Skyfall is epic, empowering, poetic, entertaining, well balanced and not surprisingly required considerable work for Hansen to tweak the song to the final mix. The story arc of the track delves headlong into science fiction, involving an unfairly pursued alien visitor, whereby their home planet is obliterated. Hansen has also infused a variety of musical and lyrical references that keen ears should hear such as a nod to Bowie’s Space Oddity several minutes in, Deep Purple, and a poignant tribute to the Rainbow era of Ronnie James Dio with a recognisable phrase from Catch the Rainbow, hinted at with guitar lines and then sung beautifully by Deris at the song’s fade out.  

 Solos are also varied with some neoclassical, fast metal with a wah pedal and wide vibrato, and plentiful harmonies. There is also a real Moog solo in the track recreated from the demo by keyboardist Jens Johansson. If you need any proof of how good the new Helloween is now, this track, in all of its unedited glory, is the unquestionable masterpiece. 

 It is fairly clear that this project would not have happened without a tour to iron out any differences or possible conflict scenarios resurfacing. So, it is somewhat ironic that this has all come about in a backwards way of sorts, by reuniting with a tour before considering writing anything new together. In that light, it is evident that all the band members have matured, are aware of their different key talents and eschew past antics to instead focus on bringing purpose and artistic weight to the band’s new songs.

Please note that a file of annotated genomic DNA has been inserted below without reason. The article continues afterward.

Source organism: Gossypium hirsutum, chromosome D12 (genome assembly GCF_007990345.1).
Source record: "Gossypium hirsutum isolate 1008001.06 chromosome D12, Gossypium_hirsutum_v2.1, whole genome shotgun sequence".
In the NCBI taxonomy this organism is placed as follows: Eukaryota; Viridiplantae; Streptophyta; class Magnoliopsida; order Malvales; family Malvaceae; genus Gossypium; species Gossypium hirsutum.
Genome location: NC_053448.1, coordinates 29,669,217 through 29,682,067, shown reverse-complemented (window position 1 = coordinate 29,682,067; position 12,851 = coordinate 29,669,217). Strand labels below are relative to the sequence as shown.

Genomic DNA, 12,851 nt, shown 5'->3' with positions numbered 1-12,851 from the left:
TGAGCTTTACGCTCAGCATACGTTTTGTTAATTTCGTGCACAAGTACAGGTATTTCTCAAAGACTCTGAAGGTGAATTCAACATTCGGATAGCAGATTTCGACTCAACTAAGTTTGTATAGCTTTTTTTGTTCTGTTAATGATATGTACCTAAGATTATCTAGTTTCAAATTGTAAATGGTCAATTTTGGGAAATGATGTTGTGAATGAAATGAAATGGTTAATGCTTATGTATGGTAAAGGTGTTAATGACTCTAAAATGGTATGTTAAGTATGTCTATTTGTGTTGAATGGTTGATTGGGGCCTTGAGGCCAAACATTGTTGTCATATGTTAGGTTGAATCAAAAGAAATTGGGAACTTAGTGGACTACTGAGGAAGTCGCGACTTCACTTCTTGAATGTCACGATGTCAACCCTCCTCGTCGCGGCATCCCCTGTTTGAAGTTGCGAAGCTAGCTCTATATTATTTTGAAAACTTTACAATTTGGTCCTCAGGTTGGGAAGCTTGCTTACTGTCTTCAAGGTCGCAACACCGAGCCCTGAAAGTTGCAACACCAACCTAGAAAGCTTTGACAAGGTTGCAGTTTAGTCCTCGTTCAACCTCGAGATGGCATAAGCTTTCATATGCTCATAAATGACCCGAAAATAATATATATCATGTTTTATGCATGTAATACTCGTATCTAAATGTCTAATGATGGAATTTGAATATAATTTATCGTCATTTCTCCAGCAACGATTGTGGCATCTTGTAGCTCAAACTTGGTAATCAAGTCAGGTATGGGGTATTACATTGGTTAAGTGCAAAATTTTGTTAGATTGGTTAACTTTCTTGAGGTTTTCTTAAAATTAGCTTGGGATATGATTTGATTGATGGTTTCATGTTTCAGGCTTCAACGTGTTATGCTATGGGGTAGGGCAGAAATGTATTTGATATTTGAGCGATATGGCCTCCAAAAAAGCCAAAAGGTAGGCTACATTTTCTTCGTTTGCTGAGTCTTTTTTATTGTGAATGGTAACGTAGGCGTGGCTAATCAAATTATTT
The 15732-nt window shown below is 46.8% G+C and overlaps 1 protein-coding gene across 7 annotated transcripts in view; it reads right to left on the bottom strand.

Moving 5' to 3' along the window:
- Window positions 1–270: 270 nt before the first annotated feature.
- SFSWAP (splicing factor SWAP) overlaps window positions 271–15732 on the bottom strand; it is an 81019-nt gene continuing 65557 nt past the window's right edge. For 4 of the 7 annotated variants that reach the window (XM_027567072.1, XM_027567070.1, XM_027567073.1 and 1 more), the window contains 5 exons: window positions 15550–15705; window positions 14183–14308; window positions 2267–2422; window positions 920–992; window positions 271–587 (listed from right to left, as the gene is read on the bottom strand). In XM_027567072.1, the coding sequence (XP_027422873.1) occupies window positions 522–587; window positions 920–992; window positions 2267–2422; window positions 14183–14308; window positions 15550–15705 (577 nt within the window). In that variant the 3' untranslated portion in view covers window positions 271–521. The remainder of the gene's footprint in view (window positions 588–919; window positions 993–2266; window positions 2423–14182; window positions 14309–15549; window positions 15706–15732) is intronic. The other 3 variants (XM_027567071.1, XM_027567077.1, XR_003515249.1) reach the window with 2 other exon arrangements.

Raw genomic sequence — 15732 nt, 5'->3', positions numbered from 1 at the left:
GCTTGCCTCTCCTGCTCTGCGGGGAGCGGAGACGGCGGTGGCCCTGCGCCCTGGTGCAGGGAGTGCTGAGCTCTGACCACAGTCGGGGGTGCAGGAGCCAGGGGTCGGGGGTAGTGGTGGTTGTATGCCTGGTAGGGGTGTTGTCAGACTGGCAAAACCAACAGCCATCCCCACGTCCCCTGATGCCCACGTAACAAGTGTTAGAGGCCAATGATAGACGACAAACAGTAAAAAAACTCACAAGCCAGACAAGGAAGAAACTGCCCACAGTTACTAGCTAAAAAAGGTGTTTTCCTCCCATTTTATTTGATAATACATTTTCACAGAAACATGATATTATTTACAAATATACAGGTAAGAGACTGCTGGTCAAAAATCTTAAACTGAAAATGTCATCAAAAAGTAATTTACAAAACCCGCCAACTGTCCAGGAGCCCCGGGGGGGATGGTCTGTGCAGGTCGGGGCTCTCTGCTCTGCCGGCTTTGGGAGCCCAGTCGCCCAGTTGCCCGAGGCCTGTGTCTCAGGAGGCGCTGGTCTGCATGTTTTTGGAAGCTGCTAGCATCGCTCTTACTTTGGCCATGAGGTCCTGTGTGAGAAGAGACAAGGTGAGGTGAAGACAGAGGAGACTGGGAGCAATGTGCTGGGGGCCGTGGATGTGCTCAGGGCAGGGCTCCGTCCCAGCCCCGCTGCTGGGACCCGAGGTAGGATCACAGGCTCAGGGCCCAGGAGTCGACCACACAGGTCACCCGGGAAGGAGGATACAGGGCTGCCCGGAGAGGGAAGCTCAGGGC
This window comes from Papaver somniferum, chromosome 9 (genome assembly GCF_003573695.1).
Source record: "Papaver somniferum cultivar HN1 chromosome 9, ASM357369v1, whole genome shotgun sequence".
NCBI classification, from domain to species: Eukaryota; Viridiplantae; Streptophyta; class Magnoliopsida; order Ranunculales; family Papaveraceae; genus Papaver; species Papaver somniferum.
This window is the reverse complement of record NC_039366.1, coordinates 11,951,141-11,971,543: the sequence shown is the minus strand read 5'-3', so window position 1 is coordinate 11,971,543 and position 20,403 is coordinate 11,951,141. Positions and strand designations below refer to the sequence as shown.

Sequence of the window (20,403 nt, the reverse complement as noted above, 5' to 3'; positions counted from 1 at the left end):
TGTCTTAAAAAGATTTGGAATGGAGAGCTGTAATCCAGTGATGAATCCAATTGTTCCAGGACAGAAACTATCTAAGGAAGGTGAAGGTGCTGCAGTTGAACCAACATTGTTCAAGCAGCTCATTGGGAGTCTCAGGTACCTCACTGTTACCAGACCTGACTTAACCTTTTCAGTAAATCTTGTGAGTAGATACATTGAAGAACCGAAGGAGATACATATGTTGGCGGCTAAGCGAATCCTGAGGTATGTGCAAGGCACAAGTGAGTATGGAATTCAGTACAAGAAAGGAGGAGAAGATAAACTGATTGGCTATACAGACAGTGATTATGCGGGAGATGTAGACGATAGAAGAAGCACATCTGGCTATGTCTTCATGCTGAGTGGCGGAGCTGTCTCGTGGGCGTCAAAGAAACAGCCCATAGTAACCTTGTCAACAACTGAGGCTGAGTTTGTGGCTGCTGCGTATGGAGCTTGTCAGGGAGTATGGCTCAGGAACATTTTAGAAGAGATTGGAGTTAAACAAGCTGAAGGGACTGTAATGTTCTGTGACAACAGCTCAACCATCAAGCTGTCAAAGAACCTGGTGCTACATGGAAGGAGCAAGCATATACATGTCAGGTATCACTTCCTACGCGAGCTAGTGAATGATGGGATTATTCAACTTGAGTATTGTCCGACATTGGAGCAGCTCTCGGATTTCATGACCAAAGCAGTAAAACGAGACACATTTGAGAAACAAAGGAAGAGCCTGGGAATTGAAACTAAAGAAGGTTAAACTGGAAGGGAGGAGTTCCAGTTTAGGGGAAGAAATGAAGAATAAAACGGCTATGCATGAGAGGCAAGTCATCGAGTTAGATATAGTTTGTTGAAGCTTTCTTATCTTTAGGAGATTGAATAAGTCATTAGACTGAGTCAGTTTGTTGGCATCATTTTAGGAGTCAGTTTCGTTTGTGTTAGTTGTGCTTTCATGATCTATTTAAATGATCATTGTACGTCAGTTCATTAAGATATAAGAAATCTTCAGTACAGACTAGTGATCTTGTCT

It’s amazing to consider that after decades in the business and now with their sixteenth album, Helloween have set a new benchmark, not just for themselves, but for power metal globally. The Pumpkins United tour promised something special and this long awaited epic album has delivered accordingly, and done so in spectacular fashion. Helloween is virtually guaranteed to be the metal album of the year.

1. Out for the Glory
2. Fear of the Fallen
3. Best Time
4. Mass Pollution
5. Angels
6. Rise Without Chains
7. Indestructible
8. Robot King
9. Cyanide
10. Downin the Dumps
11. Orbit
12. Skyfall

  • Célio Azevedo

    This is a new heavy metal classic album.